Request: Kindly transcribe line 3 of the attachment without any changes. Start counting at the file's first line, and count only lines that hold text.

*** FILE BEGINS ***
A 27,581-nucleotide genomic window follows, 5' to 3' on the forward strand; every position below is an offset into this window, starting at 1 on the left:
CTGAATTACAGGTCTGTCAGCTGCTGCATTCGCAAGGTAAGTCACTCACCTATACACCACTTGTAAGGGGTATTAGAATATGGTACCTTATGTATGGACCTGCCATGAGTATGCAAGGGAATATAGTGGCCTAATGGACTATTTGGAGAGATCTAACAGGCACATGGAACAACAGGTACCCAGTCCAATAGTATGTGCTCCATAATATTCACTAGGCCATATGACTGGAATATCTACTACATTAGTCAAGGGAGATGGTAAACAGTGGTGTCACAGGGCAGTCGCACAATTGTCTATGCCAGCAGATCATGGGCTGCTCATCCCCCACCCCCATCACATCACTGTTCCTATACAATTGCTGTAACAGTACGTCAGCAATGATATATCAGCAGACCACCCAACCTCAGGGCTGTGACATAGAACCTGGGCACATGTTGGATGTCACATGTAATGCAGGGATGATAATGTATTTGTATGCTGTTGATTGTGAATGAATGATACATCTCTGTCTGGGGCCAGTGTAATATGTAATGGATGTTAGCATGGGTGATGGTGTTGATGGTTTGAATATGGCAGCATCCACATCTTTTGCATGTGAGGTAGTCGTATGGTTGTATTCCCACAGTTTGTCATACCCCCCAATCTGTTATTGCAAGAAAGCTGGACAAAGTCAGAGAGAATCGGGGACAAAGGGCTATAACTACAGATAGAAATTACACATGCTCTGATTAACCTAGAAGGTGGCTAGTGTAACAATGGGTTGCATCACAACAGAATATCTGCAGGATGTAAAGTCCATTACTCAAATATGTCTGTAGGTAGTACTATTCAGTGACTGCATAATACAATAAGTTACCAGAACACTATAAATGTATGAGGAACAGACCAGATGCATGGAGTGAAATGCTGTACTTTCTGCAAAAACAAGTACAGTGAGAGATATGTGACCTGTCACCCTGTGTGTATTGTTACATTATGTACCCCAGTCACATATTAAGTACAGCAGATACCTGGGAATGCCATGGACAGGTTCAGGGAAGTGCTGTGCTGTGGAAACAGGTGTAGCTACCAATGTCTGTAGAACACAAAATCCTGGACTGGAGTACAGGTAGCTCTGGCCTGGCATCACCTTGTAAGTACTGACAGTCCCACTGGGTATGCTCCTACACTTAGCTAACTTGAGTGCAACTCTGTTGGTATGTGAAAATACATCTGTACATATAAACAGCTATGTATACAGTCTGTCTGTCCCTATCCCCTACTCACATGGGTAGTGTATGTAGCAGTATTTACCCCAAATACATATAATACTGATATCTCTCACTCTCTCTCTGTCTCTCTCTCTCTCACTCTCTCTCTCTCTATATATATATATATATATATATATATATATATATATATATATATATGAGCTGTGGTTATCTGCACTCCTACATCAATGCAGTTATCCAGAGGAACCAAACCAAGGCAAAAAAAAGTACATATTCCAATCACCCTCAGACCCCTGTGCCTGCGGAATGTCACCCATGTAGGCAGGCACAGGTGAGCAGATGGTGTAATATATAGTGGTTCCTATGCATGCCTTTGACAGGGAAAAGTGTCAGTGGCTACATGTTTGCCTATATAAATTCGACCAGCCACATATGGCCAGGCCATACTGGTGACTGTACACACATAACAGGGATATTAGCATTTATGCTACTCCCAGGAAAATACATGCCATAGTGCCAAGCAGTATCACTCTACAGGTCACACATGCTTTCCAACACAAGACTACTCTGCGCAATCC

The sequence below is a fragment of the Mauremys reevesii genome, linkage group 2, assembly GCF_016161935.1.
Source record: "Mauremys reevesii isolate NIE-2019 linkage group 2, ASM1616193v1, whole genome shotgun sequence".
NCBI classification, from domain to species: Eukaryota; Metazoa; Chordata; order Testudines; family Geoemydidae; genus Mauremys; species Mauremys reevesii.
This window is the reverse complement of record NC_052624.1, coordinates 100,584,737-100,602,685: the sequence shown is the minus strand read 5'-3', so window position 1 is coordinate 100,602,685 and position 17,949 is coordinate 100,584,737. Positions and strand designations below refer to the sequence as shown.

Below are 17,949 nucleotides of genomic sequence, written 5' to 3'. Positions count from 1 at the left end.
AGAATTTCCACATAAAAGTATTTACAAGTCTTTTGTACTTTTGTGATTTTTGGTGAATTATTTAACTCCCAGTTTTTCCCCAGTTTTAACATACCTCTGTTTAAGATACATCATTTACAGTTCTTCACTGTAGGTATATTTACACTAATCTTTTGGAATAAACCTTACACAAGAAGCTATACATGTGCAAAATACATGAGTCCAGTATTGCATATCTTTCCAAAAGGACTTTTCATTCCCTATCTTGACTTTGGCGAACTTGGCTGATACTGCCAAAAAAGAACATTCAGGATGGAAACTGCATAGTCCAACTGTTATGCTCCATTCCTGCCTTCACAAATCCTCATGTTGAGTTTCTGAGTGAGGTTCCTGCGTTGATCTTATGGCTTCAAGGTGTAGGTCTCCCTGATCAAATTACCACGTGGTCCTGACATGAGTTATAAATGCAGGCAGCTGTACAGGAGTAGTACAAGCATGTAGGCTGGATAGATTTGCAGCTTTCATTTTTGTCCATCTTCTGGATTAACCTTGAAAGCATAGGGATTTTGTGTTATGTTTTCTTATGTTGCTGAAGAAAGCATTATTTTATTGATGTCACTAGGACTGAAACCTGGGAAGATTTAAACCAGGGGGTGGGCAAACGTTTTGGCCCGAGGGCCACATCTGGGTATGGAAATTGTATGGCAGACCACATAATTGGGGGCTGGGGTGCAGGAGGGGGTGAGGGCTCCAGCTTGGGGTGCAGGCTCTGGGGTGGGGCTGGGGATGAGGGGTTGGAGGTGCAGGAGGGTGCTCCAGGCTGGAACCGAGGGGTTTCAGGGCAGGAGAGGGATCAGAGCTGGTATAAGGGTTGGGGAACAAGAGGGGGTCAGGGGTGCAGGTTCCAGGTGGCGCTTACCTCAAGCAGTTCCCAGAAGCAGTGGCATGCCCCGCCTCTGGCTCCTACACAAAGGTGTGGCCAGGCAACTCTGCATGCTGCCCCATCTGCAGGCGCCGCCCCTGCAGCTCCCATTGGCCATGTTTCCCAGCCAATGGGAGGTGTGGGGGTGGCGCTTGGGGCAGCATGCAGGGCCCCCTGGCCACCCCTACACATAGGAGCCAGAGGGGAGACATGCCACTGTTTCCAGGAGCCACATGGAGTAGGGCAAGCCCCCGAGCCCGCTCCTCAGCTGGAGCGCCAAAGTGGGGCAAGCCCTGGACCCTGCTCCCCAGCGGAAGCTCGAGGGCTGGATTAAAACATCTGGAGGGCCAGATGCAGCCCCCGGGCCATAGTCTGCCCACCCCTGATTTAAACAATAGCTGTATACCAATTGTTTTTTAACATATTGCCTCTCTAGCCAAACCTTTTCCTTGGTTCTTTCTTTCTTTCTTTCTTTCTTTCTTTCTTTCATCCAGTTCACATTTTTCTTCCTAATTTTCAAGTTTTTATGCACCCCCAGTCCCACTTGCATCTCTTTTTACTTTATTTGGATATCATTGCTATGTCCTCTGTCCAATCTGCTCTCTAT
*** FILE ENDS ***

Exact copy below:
The sequence below is a fragment of the Mauremys reevesii genome, linkage group 2, assembly GCF_016161935.1.